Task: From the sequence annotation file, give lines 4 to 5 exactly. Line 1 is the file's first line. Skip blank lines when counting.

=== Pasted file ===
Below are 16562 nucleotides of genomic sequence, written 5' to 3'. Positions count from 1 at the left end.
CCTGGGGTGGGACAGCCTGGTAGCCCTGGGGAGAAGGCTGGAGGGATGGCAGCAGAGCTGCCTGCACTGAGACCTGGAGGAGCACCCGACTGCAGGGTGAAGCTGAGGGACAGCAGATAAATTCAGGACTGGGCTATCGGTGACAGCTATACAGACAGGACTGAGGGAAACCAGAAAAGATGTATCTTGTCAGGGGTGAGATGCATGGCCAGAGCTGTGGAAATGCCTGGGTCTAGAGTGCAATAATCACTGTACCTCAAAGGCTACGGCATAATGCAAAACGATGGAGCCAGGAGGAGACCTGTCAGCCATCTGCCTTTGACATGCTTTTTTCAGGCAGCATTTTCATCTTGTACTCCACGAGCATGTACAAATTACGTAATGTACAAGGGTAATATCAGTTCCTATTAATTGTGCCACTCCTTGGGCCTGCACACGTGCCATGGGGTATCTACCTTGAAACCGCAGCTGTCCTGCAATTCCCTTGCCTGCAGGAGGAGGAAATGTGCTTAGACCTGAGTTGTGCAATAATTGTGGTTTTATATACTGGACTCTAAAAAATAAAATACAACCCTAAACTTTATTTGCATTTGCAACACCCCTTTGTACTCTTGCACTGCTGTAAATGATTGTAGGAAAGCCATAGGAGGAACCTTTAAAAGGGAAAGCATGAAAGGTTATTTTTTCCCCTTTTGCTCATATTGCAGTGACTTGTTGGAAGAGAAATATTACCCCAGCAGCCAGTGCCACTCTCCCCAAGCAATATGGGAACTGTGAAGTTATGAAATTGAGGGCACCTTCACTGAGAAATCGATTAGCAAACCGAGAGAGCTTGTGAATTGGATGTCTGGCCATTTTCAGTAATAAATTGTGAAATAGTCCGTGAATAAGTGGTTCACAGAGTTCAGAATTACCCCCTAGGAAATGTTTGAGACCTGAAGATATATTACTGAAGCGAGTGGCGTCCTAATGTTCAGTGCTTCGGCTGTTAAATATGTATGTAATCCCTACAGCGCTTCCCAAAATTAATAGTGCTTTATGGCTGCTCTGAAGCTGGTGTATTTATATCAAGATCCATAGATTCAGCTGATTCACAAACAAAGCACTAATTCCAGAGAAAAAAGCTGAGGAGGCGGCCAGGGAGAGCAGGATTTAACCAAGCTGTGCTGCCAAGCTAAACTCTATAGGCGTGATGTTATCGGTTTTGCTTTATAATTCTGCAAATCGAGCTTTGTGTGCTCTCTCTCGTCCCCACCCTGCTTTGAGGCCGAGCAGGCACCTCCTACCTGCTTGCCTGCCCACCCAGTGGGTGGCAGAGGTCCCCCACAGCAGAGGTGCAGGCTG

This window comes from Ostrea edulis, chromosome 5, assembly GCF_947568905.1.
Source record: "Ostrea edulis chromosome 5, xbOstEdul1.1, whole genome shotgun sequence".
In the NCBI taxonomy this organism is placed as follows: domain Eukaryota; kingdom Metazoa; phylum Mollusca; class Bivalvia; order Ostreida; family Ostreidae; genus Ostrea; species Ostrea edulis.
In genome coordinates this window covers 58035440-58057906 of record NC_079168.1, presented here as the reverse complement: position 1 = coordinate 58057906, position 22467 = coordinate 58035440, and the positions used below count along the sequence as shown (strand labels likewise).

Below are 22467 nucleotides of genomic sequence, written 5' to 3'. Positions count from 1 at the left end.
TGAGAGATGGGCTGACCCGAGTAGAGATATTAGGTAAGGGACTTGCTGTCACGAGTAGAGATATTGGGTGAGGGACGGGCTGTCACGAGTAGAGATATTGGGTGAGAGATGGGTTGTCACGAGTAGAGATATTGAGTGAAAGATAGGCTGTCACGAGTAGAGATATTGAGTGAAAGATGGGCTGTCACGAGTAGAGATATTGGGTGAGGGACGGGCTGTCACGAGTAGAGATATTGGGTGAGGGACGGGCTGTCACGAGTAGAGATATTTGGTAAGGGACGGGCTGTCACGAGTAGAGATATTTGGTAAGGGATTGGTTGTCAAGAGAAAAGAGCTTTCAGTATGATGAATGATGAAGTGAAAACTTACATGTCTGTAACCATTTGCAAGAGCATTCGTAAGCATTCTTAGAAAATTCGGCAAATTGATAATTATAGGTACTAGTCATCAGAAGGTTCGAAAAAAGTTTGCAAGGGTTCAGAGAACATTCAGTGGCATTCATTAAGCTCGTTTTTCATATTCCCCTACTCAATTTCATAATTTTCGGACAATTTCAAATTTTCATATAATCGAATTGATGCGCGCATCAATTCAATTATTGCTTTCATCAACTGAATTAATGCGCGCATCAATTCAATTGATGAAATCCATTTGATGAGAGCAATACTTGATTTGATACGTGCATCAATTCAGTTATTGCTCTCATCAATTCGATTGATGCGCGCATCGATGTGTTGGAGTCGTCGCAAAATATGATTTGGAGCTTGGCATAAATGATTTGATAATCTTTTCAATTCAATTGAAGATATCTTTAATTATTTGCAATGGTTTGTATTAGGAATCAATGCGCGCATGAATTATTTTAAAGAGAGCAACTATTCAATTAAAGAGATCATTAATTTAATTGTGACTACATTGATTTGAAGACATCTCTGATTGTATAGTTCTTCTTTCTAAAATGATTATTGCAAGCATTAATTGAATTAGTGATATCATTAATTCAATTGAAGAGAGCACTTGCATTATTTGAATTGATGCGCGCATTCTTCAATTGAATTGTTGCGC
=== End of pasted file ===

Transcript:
Source record: "Ostrea edulis chromosome 5, xbOstEdul1.1, whole genome shotgun sequence".
In the NCBI taxonomy this organism is placed as follows: domain Eukaryota; kingdom Metazoa; phylum Mollusca; class Bivalvia; order Ostreida; family Ostreidae; genus Ostrea; species Ostrea edulis.